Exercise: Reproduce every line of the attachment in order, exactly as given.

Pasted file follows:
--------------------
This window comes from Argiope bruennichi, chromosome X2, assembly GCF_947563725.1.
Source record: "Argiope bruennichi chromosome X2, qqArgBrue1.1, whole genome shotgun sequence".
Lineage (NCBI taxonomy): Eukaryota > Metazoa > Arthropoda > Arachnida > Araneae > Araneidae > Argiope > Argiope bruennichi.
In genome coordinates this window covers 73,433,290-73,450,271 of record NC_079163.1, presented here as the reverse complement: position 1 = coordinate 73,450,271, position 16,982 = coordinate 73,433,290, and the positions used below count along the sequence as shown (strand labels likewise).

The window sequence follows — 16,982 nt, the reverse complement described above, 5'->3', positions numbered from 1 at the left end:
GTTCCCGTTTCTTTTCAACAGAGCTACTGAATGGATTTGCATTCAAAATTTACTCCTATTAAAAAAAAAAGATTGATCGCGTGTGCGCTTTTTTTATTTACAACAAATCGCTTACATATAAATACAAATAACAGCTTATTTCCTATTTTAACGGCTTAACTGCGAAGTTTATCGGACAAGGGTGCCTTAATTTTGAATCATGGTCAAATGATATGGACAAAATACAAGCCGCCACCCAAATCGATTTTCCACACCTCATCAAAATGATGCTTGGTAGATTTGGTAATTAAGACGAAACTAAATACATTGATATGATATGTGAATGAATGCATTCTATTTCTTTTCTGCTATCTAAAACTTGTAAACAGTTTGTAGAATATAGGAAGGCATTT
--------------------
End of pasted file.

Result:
This window comes from Argiope bruennichi, chromosome X2, assembly GCF_947563725.1.
Source record: "Argiope bruennichi chromosome X2, qqArgBrue1.1, whole genome shotgun sequence".
Lineage (NCBI taxonomy): Eukaryota > Metazoa > Arthropoda > Arachnida > Araneae > Araneidae > Argiope > Argiope bruennichi.
In genome coordinates this window covers 73,433,290-73,450,271 of record NC_079163.1, presented here as the reverse complement: position 1 = coordinate 73,450,271, position 16,982 = coordinate 73,433,290, and the positions used below count along the sequence as shown (strand labels likewise).

The window sequence follows — 16,982 nt, the reverse complement described above, 5'->3', positions numbered from 1 at the left end:
GTTCCCGTTTCTTTTCAACAGAGCTACTGAATGGATTTGCATTCAAAATTTACTCCTATTAAAAAAAAAAGATTGATCGCGTGTGCGCTTTTTTTATTTACAACAAATCGCTTACATATAAATACAAATAACAGCTTATTTCCTATTTTAACGGCTTAACTGCGAAGTTTATCGGACAAGGGTGCCTTAATTTTGAATCATGGTCAAATGATATGGACAAAATACAAGCCGCCACCCAAATCGATTTTCCACACCTCATCAAAATGATGCTTGGTAGATTTGGTAATTAAGACGAAACTAAATACATTGATATGATATGTGAATGAATGCATTCTATTTCTTTTCTGCTATCTAAAACTTGTAAACAGTTTGTAGAATATAGGAAGGCATTT